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Home » UK Shares » US court gives blessing to COPL’s acquisition of Cuda Energy assets

US oil explorer Canadian Overseas Petroleum (LSE:COPL) confirmed that it has received US bankruptcy court approval for the purchase of the assets of former partner Cuda, which held assets in rich Wyoming oil country. This follows on from earlier sanctioning in the Canadian courts and completes the approval processes that relate to the transaction.

The next step is a 14 day appeal period, the transfer of the assets and the settlement of any outstanding cash consideration. Sources close to the deal said they expected it to be completed between 18 June and 18 July of this year. It is expected that the completion of the deal will allow COPL to ramp up its exploration activity at the Barrons Flats field. COPL is looking to initiate facilities upgrades and recommence its development drilling program.

COPL said in April that it had signed a purchase and sale agreement to acquire the assets of Cuda Energy, which was a private oil and gas company that went into receivership. Cuda had a non-operating interest in a number of units which are considered complimentary to those of COPL America.

Why the Cuda deal is important to COPL

The acquisition adds unhedged production and exposure to the current high oil price and doubles the company’s corporate cash flow. It also increases its 2P reserves by 47% from 25.8m barrels to 38.2m barrels.

The Cuda acquisition is regarded as “a significant growth milestone” by COPL’s management team. It has been an acquisition they have been focused on for some months now. The terms of the deal are regarded as attractive and highly accretive. The convertible nature of the bridge loan allowed the company to refinance current credit facility and thus reduce cost of capital.

In related news a CPR is expected to be published for COPL’s Deep Unit. This should reaffirm the management team’s resource estimates and could provide some further upside to an already buoyant share price.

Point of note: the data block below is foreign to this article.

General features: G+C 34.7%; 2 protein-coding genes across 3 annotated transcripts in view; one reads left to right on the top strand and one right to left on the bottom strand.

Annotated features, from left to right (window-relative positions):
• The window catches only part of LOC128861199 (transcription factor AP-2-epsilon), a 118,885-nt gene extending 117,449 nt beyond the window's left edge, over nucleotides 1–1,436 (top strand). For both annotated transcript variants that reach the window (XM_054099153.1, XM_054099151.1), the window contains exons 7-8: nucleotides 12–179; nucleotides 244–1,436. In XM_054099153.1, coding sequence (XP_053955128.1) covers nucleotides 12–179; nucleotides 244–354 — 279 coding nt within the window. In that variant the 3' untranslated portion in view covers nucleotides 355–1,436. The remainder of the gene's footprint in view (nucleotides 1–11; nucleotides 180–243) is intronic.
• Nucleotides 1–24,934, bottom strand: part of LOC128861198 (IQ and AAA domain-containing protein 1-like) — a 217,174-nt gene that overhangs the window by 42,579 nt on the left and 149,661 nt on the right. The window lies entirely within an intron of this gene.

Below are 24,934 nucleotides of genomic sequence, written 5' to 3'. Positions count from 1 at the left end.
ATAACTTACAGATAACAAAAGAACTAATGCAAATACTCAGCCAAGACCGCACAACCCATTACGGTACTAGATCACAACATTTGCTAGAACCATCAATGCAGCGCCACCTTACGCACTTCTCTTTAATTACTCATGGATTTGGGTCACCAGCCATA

COPL’s prime Wyoming oil assets

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COPL grabbed investors’ attention in February with a significant conventional light oil discovery at its Wyoming asset, which COPL acquired in January 2021. The asset comprises two oil production units, the Barron Flats Shannon Unit and the Cole Creek Unit, which are at the beginning of their 40+ year life.

The recent Barron Flats Federal Deep discovery was the result of an accelerated exploration programme initiated after the acquisition last year of the underlying the Shannon Unit that is already producing 2,000 barrels per day from the existing wells. The current production rate and the new discovery show that the Wyoming asset’s long-term potential for production is, as COPL says, “on a scale many multiples greater than our original expectation”.

The Barron Flats Federal Unit consists of two discoveries, the upper Frontier reservoir sands and the lower Dakota reservoir sands. COPL estimates the Frontier discovery to be 33,000 acres (51 square miles) in size, of which 88% is within its leasehold, and has an estimated OIP of 1–1.32 billion barrels on the company’s leasehold. COPL estimates the Frontier element of the discovery has a capacity of up to three horizontal wells per square mile each initially producing 1,000 –3,000 barrels per day.

The Dakota discovery is estimated to be 37,000 acres (58 square miles) in size, of which 77% is on COPL lands, and has an estimated OIP of 308 million barrels. The discovery well drilled in August 2021 intersected 20 feet of net reservoir sand, and light oil was recovered. The well has been placed on production unstimulated at an initial rate of 100–120 bbl./d. Further exploitation of the Dakota sands will also likely be through horizontal wells.


This article is not investment advice. Investors should do their own research or consult a professional advisor.

Stuart Fieldhouse Editor

Stuart Fieldhouse

Stuart Fieldhouse has spent 25 years in journalism and marketing, including as a wealth management editor for the Financial Times group, covering capital markets and international private banking, and as an investment banking correspondent for Euromoney in Hong Kong. He was the founder editor of The Hedge Fund Journal.

Stuart has worked at CMC Markets, supporting the re-launch of its global financial spread betting and CFD trading platforms. He is also the author of two books on trading, published by Financial Times Pearson. Based in The Armchair Trader’s London office, Stuart continues to advise fund managers, private banks, family offices and other financial institutions.

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